Monday, May 24, 2010

I Do This I Do That- Chapter 15

XV. A Puddle of Blood and Fresh Water

Wiley pulled into a dark ally and a million inhumane scenarios bombarded my mind. 'Here comes the rape and murder', I thought. Wheeler and Cait seemed less apprehensive. Cait smiled and hummed and could not have looked more care-free.
"What's here?" said Wheeler.
"Pickin' up my friend. Sit tight." He smiled and the jazzy rhythm of his voice resonated in the van when he closed the door and ascended the narrow wooden stairwell beside us. Cait picked up a pretzel from the ground and ate it, as though it was just a snack from a freshly opened bag.

In less than a minute Wiley jumped back into the driver seat. He scooted his chair even closer to the steering wheel. The sliding door to the back opened and a small woman jumped in. She looked like a number of races, and she hunched down and crawled like a dog to a relatively empty spot on the van floor.
"This Beatrice," said Wiley, looking back toward her in the rear view mirror.
"How do you do," said Cait.
She smiled up at us strangely.
"Hello," she said.

She was wearing a dull calf length green skirt and a white shirt. Her hair looked like soot in the light and she had an indiscernible amount of cracks in her face, from age or what have you. The distracting panel of cracks around her lips and eyes made her real features seem vague. She wore sandals and her toe nails were long and unkempt. I looked down on her and she looked up at me like a beaten animal, completely nerved.

She reeked of weed and I heard Wheeler inhale deeply in the front seat, like he smelt it and he wanted some. Wiley must have shared the craving. He bumbled into his jacket pocket and pulled out a joint and lit it. He must have been driving below the speed limit now, but the pretzels and the weed and the mut-like woman on the ground were plenty distracting from the world around us. Whatever street we were on or whatever neighborhood we were in was completely nebulous to me. Plus Cait's weight had put my legs to sleep and the buzzing blood pressure tingled and hurt slightly. The three of us smoked and we passed it to Beatrice, who retrieved it like a treat, then she sort of slumped down into the van mess.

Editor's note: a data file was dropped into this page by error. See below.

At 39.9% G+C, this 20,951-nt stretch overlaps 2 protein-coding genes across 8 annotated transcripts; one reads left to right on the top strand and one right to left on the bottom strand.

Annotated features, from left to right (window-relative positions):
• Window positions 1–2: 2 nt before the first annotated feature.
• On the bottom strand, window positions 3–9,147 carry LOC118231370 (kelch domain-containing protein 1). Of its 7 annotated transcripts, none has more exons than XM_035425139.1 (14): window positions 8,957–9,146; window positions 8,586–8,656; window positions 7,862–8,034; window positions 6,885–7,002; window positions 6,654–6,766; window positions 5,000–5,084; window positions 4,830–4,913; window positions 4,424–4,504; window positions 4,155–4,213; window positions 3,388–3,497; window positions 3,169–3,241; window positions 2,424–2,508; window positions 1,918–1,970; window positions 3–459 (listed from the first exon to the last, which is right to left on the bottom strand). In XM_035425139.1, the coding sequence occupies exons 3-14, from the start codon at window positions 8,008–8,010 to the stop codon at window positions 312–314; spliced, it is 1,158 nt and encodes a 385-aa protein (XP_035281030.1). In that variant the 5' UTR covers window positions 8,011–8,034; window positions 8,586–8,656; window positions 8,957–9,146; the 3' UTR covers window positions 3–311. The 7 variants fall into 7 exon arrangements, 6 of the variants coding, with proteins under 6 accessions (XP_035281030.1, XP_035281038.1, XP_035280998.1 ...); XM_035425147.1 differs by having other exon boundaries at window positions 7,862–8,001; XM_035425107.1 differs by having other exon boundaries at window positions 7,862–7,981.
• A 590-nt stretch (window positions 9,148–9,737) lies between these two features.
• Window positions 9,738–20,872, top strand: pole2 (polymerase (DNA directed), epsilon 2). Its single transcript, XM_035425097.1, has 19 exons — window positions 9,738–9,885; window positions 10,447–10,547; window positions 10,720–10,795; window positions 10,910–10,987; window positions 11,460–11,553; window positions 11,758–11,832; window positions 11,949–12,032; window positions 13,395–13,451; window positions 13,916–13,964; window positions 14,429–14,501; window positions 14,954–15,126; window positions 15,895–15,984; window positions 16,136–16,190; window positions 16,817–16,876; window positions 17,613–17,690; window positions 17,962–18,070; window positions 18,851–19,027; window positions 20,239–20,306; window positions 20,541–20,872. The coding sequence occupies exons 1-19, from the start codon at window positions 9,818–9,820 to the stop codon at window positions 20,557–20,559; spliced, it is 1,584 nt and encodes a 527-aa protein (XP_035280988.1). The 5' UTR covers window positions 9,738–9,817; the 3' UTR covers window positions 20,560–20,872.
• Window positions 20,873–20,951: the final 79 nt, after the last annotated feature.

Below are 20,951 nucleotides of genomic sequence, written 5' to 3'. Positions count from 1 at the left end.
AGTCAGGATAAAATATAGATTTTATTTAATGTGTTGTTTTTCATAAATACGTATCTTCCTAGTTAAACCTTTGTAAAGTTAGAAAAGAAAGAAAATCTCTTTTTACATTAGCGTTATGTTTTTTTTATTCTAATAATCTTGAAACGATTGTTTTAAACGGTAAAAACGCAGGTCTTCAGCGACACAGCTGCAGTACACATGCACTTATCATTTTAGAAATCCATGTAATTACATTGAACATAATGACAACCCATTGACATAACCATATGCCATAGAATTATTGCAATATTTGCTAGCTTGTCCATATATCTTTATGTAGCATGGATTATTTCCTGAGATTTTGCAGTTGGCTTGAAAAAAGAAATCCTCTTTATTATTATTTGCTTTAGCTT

The van was full of smoke now and Wiley turned up the music dial. A rhythmic jazzy-rap song played, and he turned down the volume for a moment and said, "You hear this? It's me. This my mixed tape." He turned it back up. Wheeler moved in his seat as though he liked it. It wasn't good though, not at all. The song was more or less about getting drunk under a bridge, at least that was the message I'd gathered. His voice was just a slightly more rhythmic version than his speaking voice. Everyone seems to be under the impression that they have sharable talent.

Wiley sang along to his own voice.

"Little worlds," Cait whispered to me.

The van jolted and we all became momentarily startled. Wiley slowed down and turned down the music.
"What the fuck was that?!" said Wheeler.
"I hit a cat," he said.
"Nooooo!" Beatrice yelled like it hurt.
"That's a shame," said Wheeler.
I looked behind me and the black cat was now just a dead thing, dwindling behind us as the van moved forward.

After a few minutes of silent mourning, Beatrice lifted her sad head from her folded arms and made awkward eye contact with me. I darted away from her stare but glancing back to her moments later, she had not changed her fixation.

"So. How do you two know each other?" I asked, like it really mattered, like I really cared at all how these two crazies began joy riding around the city together. I'm sure they'd met in some nihilistic hiatus of smoking and drinking. Probably under a bridge.

She said nothing, but continued to stare up at me like I was an apparition she could not believe existed. 'Okay then,' I thought, rolling my eyes back towards the direction of the windshield.

Wiley kept turning up the dial of his own song, which was now playing on repetition. We must
have been zigzagging through neighborhoods to not have reached the lake yet, and I began to get a bit paranoid that we'd been scooped up into this world for the remainder of the night. Cait and Wheeler had assimilated. They both sang and hummed. "Under the bridge is the bottle and the kid and I passed out in something brown," they sang. Beatrice continued to stare.